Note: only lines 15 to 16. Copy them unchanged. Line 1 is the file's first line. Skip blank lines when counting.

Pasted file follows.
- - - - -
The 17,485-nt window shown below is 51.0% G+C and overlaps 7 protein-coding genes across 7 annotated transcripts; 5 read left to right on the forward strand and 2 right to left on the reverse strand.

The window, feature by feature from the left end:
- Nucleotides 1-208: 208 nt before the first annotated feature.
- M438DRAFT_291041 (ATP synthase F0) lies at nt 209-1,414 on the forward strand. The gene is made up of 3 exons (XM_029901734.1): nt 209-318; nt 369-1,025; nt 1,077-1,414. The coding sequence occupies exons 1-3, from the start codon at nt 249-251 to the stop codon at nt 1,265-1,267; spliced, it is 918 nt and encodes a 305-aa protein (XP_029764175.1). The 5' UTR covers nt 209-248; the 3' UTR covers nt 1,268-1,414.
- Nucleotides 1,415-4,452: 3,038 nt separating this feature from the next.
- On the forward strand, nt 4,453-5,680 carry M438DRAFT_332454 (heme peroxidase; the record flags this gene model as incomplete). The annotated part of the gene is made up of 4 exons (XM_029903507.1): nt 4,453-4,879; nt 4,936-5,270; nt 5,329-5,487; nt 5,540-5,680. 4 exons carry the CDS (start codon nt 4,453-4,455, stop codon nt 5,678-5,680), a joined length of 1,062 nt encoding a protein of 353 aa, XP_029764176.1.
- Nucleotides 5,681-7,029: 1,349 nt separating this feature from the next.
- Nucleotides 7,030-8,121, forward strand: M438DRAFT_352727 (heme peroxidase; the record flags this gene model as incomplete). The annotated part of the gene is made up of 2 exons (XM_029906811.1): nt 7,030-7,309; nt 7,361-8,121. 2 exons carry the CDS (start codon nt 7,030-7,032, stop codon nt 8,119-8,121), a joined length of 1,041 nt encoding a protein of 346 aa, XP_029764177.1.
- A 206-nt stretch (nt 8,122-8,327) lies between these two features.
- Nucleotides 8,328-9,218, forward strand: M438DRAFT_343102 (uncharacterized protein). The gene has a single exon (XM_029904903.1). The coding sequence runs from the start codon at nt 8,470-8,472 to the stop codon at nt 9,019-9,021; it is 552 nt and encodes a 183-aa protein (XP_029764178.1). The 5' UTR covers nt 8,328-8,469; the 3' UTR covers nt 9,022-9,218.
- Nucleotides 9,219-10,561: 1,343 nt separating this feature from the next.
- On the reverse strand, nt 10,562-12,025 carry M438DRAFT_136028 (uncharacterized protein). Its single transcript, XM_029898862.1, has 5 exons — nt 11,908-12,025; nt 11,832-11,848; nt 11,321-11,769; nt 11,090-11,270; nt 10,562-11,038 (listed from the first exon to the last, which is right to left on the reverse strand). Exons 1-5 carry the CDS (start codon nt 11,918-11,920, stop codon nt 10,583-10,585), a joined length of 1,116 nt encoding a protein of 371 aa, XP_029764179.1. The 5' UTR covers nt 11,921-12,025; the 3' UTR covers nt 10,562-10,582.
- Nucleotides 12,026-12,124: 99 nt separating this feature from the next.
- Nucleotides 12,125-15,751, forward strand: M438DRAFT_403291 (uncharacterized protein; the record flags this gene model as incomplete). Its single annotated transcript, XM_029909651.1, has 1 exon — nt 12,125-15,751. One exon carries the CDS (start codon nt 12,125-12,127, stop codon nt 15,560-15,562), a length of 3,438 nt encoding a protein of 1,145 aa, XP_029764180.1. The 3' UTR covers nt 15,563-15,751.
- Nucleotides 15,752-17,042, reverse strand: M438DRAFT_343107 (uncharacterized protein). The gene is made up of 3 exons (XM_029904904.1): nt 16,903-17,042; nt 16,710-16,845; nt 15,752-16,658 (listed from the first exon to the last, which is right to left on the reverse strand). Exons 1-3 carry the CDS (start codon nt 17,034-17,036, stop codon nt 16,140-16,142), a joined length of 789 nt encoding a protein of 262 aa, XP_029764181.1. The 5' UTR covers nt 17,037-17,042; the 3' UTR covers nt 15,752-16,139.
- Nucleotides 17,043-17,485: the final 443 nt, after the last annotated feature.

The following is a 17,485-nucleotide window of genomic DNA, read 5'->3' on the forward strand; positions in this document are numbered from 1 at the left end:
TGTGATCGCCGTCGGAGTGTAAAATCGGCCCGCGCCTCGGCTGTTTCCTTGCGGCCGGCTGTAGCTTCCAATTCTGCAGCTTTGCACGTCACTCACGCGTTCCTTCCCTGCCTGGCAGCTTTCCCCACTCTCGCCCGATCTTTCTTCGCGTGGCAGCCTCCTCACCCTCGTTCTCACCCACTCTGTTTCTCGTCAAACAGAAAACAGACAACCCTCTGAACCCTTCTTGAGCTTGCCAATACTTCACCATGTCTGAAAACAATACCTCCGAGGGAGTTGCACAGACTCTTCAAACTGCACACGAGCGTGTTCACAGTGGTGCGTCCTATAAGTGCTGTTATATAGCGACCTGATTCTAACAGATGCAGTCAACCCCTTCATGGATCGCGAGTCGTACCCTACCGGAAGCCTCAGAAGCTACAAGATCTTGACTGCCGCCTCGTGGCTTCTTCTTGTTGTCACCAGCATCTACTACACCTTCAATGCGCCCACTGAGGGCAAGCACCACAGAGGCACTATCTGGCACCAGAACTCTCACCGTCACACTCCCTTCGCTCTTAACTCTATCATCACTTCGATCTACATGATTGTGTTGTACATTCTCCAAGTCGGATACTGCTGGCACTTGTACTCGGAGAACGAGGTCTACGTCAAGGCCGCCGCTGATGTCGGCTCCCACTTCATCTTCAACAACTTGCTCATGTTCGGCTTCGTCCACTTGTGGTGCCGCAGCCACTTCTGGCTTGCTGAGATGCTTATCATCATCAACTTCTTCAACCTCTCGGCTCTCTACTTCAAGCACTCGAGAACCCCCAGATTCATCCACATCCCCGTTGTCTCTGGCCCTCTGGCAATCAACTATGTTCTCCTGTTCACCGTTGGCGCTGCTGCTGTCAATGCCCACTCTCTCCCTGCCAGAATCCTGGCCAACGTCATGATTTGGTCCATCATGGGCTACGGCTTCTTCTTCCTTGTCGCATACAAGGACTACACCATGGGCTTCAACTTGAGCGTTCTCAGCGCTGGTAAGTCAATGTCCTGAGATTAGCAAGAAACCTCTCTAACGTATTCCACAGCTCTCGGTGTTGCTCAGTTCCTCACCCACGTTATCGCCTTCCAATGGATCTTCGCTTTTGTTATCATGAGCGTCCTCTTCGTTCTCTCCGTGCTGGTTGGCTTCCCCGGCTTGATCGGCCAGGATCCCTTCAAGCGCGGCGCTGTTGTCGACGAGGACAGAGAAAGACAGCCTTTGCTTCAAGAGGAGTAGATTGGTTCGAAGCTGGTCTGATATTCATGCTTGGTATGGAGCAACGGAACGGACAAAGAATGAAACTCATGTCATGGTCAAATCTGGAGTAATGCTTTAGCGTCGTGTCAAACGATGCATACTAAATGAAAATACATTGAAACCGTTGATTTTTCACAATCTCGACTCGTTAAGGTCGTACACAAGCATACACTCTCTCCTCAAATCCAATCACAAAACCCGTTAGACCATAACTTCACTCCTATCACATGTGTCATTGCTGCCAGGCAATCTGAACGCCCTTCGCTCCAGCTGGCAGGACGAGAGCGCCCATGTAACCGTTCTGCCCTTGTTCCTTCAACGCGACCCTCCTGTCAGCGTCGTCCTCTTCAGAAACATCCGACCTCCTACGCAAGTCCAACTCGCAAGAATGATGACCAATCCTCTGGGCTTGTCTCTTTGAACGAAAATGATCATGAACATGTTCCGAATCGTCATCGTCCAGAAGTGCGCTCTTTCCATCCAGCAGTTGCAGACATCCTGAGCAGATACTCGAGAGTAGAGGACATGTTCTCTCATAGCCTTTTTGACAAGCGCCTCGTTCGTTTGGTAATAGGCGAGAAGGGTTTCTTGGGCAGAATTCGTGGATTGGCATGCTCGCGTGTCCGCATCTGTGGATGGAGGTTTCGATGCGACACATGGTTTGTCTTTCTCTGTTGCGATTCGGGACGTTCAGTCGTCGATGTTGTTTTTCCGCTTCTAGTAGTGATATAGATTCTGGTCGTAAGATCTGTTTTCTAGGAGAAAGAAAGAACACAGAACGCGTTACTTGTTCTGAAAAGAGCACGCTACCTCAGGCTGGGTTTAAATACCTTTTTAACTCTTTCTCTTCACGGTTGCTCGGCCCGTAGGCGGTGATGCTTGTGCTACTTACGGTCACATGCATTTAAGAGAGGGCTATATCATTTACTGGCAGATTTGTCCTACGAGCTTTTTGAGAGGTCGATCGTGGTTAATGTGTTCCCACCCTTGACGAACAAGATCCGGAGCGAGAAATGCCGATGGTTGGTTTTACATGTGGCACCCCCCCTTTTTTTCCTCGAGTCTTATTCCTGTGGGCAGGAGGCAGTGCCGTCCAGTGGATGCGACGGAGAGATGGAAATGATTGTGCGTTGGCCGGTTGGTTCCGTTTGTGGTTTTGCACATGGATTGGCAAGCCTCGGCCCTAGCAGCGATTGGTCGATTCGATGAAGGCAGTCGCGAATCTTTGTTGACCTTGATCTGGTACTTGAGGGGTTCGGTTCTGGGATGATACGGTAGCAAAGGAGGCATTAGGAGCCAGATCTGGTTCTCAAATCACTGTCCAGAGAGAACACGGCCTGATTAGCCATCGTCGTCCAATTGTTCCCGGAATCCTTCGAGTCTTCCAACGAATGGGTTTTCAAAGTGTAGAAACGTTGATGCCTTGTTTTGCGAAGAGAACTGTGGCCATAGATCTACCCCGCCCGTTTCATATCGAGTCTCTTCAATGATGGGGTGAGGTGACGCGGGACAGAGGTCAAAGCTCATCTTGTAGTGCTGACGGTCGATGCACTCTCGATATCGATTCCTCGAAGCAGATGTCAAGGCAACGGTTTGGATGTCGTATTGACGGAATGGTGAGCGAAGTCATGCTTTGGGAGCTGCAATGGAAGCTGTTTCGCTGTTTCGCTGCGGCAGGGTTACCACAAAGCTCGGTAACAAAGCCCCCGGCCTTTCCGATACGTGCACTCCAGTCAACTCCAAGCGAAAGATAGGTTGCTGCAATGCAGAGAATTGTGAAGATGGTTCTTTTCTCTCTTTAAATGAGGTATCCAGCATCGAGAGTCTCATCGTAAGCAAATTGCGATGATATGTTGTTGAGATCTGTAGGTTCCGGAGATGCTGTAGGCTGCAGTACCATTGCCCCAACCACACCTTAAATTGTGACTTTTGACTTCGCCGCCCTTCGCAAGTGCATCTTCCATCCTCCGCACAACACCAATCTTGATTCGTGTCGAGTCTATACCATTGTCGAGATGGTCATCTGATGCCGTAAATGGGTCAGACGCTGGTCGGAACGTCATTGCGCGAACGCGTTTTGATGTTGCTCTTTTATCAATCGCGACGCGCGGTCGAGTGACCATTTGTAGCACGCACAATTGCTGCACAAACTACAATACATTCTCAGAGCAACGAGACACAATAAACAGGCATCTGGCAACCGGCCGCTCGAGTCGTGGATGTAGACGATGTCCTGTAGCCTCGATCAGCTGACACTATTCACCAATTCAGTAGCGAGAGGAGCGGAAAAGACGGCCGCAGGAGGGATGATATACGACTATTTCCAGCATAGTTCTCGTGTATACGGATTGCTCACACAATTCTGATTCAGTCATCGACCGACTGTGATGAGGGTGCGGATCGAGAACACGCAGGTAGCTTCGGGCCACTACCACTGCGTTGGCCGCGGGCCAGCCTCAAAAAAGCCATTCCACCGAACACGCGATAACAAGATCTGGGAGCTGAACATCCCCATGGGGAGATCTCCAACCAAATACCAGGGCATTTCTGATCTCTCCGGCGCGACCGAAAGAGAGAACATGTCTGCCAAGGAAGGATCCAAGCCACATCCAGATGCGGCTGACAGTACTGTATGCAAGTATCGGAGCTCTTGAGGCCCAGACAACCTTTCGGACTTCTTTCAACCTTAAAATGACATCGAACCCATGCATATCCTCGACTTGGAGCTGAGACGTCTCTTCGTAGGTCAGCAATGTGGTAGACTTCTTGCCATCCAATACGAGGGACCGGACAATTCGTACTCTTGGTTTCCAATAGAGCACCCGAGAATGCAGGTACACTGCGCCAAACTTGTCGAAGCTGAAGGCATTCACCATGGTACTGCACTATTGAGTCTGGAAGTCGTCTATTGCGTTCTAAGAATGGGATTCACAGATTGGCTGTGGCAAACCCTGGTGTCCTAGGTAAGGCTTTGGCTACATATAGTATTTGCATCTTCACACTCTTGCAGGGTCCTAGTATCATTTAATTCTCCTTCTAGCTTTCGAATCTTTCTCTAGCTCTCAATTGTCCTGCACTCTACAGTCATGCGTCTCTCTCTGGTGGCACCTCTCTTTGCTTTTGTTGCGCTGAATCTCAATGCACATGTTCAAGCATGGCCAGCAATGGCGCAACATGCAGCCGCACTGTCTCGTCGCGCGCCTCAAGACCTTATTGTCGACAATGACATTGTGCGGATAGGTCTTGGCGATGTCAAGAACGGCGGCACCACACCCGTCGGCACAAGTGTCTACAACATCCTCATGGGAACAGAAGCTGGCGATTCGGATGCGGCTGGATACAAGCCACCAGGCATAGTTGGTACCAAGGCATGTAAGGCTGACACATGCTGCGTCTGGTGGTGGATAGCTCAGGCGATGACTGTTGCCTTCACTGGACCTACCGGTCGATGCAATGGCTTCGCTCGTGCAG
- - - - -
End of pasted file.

- Nucleotides 15,752-17,042, reverse strand: M438DRAFT_343107 (uncharacterized protein). The gene is made up of 3 exons (XM_029904904.1): nt 16,903-17,042; nt 16,710-16,845; nt 15,752-16,658 (listed from the first exon to the last, which is right to left on the reverse strand). Exons 1-3 carry the CDS (start codon nt 17,034-17,036, stop codon nt 16,140-16,142), a joined length of 789 nt encoding a protein of 262 aa, XP_029764181.1. The 5' UTR covers nt 17,037-17,042; the 3' UTR covers nt 15,752-16,139.
- Nucleotides 17,043-17,485: the final 443 nt, after the last annotated feature.